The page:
What’s this about a Blood Moon?

Copyright 2014 by Paula S. Jordan

In case you haven’t heard, that “blood moon” that much of the press is talking about today is really a lunar eclipse, caused when the Moon passes through Earth’s shadow early TOMORROW morning, April 15th.

A total lunar eclipse on Dec. 21, 2010.  Photo credit: Gary A. Becker and SpaceWeather.com

A total lunar eclipse on Dec. 21, 2010.
Photo credit: Gary A. Becker and SpaceWeather.com

According to atmospheric sciences professor Richard Keen of the University of Colorado, as quoted on SpaceWeather.com, the color won’t likely be a bloody red. That only occurs with high levels of “volcanic ash and other aerosols” floating around in the stratosphere. This time it’ll likely be a bright orange.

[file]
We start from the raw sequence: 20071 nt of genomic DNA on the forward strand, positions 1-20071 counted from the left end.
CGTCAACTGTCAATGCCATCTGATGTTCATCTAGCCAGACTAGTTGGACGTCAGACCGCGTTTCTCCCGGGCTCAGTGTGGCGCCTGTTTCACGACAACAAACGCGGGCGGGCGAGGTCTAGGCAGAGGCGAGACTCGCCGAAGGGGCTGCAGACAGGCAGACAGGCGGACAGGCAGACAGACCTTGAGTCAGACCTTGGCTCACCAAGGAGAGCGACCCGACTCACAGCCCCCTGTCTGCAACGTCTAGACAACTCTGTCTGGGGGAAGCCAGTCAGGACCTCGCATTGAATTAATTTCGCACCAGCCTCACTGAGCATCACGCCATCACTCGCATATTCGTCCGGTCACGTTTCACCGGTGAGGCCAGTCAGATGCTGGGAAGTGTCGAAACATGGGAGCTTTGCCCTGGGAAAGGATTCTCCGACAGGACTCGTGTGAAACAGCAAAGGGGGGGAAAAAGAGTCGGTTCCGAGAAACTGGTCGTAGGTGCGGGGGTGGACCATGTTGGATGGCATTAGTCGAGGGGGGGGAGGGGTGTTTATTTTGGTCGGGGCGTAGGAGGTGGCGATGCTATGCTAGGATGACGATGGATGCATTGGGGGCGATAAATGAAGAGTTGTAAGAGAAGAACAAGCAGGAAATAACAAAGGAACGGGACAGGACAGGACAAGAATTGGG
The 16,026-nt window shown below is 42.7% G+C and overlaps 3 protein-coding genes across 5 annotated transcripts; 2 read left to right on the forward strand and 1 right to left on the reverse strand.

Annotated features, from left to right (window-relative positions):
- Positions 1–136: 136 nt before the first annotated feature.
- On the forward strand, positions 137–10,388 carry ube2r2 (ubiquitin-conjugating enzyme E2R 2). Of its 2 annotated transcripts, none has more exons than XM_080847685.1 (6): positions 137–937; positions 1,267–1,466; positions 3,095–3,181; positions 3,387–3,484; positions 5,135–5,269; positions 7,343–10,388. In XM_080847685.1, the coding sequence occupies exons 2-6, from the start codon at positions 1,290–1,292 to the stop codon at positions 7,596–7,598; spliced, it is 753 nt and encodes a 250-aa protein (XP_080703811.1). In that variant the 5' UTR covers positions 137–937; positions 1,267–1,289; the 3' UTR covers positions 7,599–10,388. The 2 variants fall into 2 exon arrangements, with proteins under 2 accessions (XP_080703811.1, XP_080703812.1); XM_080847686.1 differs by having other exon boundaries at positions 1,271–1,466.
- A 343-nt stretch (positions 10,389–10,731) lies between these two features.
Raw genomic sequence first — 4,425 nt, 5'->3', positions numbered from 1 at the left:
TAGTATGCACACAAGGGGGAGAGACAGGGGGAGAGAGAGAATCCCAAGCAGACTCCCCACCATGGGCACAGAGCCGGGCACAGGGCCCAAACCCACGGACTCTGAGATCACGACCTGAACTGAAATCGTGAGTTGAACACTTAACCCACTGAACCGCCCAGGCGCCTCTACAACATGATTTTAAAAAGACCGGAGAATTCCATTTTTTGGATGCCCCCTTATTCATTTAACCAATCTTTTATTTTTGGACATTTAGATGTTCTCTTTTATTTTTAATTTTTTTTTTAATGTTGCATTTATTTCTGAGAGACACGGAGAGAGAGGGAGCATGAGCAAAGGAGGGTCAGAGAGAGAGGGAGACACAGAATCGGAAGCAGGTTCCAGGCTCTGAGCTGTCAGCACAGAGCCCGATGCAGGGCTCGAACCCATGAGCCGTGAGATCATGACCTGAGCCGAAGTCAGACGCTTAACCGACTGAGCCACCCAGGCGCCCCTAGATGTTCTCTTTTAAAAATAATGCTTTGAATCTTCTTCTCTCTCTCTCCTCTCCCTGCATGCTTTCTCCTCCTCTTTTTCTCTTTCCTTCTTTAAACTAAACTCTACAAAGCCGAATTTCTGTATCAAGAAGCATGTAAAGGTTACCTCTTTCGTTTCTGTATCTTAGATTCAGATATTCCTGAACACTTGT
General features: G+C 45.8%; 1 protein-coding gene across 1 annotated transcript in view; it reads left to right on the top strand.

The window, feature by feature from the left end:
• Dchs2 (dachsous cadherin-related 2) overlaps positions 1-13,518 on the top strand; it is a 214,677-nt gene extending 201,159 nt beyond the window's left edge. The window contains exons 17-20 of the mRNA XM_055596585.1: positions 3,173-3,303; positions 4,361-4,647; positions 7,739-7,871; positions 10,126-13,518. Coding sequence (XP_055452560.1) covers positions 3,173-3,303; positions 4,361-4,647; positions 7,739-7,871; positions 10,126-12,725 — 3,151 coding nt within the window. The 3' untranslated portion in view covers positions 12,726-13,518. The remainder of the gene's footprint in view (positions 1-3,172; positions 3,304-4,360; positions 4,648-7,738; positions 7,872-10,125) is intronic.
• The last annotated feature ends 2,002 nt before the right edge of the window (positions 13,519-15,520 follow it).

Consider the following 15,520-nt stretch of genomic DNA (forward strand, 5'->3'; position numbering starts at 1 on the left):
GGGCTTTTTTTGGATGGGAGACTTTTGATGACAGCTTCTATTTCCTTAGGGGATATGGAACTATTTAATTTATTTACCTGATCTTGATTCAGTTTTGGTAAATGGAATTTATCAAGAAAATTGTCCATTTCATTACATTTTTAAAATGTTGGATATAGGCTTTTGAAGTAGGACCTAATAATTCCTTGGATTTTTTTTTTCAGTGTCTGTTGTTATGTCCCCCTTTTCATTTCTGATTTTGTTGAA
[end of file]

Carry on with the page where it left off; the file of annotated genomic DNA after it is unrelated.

Folks across western South America and almost all of North America will enjoy the total eclipse, beginning at 6 minutes past midnight Pacific Time (3:06 a.m Eastern Time) according to SpaceWeather.com. At least a partial eclipse will be visible from far eastern Asia to far western Europe and Africa.

Even if you’re outside the viewing area or your view is clouded out, you can catch it on the web, live, courtesy of the Coca-Cola Science Center at Columbus State University in Georgia.

For full details see today’s SpaceWeather.com, including a map of North and South American visibility and a diagram of the moon’s passage through Earth’s Shadow.

About Paula S. Jordan

Paula S. Jordan is an Analog writer, former orbit analyst, and a blogger, with a an alien contact novel in third draft. It’s all her dad’s fault: giving her that science fiction book at seven years old!

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